In San Francisco, people literally danced in the streets when same-sex marriage was re-un-illegalized. In West Hollywood, couples waited in line for hours for the privilege of being married in a municipal building.
Burbank, however, met the demise of Proposition 8 and part of the federal Defense of Marriage Act with a collective shrug. This, despite the fact that two of its residents — Jeff Zarrillo and Paul Katami — were co-champions of the suit seeking to overturn the noxious state initiative that declared marriage as solely being between a man and a woman.
Curious as to why, I trundled off to Tony’s Darts Away on Magnolia Boulevard on June 26, the day the two U.S. Supreme Court decisions came down, figuring the late-afternoon drinkers might be open enough to share their thoughts on the matter.
Few seemed surprised by the non-reaction, though most seemed a tad shy about being identified as drinking in the daylight. In particular, one woman said she felt the decision was long overdue.
“Things are now as they should have been years ago,” she said. “Maybe that’s why people aren’t showing much emotion.”
People at the bar nodded in agreement.
“It’s great, it’s wonderful,” said another woman, “but Burbank isn’t going to throw a parade or anything.”
Apparently not. As of Tuesday, there has been no city proclamation, no official notice, and, according to city spokesman Drew Sugars, none are planned.
Mayor Emily Gabel-Luddy, reached Monday, said she hadn’t yet spoken to her colleagues on the Council — they did not meet this week — but she wanted to find some way to acknowledge what she termed the “courage and commitment” of Zarrillo and Katami.
The issue is not an academic one. Her brother, Peter Kolar Gabel, died of AIDS 21 years ago.
“I wish my brother had lived to see it,” she said, adding he would have been “first in line” to get married.
As for the seeming lack of emotion, Gabel-Luddy chalked it up to the personality of the town.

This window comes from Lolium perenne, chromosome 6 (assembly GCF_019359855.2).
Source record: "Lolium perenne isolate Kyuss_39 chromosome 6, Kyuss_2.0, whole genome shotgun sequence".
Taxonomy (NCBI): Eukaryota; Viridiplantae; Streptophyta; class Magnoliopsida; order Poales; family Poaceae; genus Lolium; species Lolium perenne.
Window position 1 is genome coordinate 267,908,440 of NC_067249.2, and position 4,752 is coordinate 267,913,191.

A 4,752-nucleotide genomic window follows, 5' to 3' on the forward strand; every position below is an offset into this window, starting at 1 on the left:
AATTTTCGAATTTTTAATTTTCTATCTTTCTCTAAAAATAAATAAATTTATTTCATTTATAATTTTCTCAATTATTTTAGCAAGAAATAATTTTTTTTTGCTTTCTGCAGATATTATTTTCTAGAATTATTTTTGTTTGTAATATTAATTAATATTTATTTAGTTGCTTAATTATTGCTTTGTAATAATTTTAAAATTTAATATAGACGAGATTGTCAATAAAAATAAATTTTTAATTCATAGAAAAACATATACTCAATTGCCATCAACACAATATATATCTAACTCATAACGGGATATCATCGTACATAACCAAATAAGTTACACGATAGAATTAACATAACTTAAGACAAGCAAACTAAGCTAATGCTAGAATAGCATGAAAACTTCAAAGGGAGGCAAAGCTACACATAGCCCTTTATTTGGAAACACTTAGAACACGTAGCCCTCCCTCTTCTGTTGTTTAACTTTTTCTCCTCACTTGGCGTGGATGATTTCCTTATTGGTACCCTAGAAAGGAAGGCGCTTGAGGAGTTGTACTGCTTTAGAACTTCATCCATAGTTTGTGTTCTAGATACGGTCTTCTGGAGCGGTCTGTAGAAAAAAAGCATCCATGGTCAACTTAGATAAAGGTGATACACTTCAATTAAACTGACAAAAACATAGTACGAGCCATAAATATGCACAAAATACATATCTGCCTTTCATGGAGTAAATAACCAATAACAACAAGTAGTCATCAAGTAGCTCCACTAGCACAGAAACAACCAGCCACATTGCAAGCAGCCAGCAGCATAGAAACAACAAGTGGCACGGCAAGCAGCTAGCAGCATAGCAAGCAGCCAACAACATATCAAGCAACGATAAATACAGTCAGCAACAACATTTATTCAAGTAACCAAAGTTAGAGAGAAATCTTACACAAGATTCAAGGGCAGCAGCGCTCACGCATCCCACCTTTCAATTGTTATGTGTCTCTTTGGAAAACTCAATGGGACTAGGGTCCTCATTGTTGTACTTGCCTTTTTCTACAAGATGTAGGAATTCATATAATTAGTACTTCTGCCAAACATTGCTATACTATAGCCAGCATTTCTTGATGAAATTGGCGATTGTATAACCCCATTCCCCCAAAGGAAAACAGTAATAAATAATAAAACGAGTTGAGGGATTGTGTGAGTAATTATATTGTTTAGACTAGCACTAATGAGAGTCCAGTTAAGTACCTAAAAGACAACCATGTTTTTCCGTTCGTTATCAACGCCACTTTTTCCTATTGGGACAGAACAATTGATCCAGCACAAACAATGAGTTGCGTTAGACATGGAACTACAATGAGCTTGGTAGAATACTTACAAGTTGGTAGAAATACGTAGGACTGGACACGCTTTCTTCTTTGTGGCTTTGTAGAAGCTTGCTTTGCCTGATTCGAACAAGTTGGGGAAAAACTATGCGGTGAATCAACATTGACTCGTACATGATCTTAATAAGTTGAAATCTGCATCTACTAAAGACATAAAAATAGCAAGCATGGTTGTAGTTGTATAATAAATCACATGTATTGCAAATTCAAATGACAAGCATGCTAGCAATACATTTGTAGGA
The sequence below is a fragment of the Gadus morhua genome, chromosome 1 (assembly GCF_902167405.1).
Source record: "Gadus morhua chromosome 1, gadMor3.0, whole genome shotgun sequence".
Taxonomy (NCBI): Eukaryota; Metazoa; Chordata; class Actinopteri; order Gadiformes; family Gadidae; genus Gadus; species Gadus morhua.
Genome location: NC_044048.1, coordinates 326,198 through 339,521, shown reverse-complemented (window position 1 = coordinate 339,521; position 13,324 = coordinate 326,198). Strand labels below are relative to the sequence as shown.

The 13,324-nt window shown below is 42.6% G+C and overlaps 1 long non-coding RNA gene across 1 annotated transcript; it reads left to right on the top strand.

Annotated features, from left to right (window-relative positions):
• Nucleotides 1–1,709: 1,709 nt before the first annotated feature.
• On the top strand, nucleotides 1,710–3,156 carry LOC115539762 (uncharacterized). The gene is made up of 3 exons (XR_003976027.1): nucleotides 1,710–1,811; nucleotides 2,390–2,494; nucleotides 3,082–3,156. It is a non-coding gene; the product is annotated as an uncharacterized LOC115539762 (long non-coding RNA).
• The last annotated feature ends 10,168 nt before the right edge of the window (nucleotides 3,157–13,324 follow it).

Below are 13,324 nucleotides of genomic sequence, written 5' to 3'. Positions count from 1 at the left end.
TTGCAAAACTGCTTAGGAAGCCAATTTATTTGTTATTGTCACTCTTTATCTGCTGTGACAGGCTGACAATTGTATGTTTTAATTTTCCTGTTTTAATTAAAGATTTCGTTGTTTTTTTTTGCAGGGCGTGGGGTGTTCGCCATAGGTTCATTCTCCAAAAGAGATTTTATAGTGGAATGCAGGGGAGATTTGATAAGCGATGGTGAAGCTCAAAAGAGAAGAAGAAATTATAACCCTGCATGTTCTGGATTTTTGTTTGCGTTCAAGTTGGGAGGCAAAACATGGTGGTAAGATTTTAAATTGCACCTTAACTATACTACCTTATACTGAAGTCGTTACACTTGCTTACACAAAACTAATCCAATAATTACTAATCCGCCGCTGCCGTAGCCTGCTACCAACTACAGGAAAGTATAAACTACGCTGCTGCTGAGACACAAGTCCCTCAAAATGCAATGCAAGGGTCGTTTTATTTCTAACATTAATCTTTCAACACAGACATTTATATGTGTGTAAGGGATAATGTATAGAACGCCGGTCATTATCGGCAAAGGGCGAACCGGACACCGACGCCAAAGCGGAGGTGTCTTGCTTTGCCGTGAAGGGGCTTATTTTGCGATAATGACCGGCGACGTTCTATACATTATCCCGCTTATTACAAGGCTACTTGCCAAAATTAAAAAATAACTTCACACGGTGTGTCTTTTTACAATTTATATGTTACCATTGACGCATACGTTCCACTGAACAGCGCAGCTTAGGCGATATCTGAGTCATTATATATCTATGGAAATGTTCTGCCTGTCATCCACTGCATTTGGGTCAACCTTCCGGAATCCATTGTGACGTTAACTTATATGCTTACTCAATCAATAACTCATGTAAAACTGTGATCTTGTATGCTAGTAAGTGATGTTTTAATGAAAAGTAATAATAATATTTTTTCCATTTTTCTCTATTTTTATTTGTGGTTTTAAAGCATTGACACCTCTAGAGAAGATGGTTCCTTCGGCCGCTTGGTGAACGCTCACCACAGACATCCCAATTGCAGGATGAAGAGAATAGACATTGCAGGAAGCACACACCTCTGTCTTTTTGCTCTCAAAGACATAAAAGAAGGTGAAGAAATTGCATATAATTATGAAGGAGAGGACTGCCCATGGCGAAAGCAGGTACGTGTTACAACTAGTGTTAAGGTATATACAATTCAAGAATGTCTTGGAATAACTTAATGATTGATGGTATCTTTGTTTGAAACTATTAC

“I think Burbank the city likes to draw attention to itself, but individuals within it are less inclined to do that,” she said.
Rev. Bill Thomas, Jr., the pastor of the Little White Chapel in Burbank, said he saw the non-reaction as a sign of progress.
“I hope they had a wild celebration among their friends,” he said. “But the fact that the city simply went about its business and treated them as they would any other couple is the greatest affirmation of all.”
The two at the center of it all seem unfazed by the lack of local attention, noting they involved themselves in the legal fight for the rights of same-sex couple across the state and the nation, not just in Burbank.
Zarrillo said he and Katami have received letters and emails of support from locals over the years, and that the one-on-one reaction they’ve received from Burbankers has been extremely positive.
“We love Burbank,” he said. “We live here. We received those nice notices, but outside of that, we haven’t had much interaction.”
And that’s OK, he said.
“I really don’t think it should be a big deal,” he said. “It’s a big deal not to have the right, but having the right only affects the people involved.”
DAN EVANS is the editor. He can be reached at (818) 637-3234 or email@example.com.